It happens quite frequently.
Clients come to my practice wanting to talk about food, weight, body image and the like.
And so we do. We talk about the frustrations of weight loss, the hundreds of diet plans, trainers, nutritionists, crystal healers, pills, surgeries, starvation plans, laxatives, and other abuses to which they have subjected their bodies.
And they chose the wrong route.
Eating is a behavior. Thus, it is about the mind.
Often, after a few weeks or months of food diaries and tracking, my clients apologize for not wanting to talk about food anymore. That’s a good day. The metaphor of food opened up discussions about love, intimacy, sexuality, success, anger, loss, frustration, fear and hopelessness. This isn’t about eating a precise balance of poached eggs and wheatgrass. Or about finding out what fish will make you lose weight.
This is about the heavy lifting you can’t do in a gym.
Once the stories start getting told – the cupcake becomes less interesting. We flow organically into a new conversation about what the food was doing. As the backstory opens up, the food loses its power.
That doesn’t always make the weight loss easier. Even after the intimacy returns, chocolate chip cookies are still more compelling than kale. Even after the person learns to become more assertive at work, pasta is still more appealing than peas. But the seemingly “out of control” drive – that food has a life of its own – sometimes starts to fade.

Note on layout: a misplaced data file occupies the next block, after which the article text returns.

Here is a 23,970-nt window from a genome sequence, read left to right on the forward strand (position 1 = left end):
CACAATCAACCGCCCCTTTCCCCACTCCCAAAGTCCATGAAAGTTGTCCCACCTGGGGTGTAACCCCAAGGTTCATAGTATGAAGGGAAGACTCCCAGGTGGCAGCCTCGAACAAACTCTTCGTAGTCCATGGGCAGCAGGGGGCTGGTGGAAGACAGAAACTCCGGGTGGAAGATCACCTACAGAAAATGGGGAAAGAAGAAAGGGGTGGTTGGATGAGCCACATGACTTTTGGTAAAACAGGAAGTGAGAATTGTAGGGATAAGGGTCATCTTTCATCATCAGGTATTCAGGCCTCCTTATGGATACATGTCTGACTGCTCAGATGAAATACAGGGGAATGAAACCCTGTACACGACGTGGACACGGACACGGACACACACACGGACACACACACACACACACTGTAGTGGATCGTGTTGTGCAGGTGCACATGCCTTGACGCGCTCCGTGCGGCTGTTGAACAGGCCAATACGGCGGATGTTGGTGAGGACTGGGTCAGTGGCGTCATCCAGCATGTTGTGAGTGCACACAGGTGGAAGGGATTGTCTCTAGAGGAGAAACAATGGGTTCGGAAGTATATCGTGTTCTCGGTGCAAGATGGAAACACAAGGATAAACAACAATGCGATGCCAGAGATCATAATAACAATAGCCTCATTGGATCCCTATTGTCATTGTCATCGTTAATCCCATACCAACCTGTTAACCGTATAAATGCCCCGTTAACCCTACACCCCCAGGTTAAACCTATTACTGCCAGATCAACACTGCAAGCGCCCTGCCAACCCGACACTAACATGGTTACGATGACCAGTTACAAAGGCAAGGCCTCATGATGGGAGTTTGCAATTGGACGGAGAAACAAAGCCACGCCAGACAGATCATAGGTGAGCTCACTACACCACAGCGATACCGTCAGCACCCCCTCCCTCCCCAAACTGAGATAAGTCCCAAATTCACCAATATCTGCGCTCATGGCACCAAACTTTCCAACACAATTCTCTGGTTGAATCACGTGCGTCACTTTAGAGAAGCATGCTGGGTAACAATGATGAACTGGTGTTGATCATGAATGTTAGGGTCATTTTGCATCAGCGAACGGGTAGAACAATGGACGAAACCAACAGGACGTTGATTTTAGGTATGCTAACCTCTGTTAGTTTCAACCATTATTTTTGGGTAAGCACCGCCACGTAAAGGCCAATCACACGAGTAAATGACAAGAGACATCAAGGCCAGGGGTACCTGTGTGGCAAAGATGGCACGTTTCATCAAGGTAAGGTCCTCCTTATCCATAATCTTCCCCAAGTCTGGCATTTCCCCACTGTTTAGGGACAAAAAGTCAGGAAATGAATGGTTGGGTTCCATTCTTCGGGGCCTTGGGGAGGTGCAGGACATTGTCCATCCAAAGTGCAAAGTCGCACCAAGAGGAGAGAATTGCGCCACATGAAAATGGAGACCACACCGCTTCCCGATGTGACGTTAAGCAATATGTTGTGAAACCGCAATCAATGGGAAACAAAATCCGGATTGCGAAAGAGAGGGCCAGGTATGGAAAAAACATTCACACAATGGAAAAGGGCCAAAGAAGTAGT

The depth of these issues varies by person. Some folks will need a psychologist to make this journey, to guide them through this conversation, while others may be able to get there on their own.
It is about realizing that food is very primitive and can really inform us about other things in our lives. Food is mom. Food is love. Food is comfort.
But at the end of the day, food is food.
There are as many meanings to what the food and carrying the extra weight (or not enough weight) have as there are kinds of food. We like to oversimplify this – saying that people carry extra weight to avoid intimacy, keep people at a distance, or eat to numb feelings. That may be true – or it may not. Don’t force these quick armchair interpretations; figure out your own story.
Food, diet, weight, exercise – all of it is a mind game. No trainer yelling at you to do more reps will address this. No dietitian talking to you about 4-ounce portions of protein will address this. Understanding healthy diet and integrating exercise are important building blocks, but getting at the story of food, the story of weight – that is the real workout.
Once you let the cookies out of the closet – they lose their power. Try it.
The worst thing that will happen is that you may understand yourself a little better.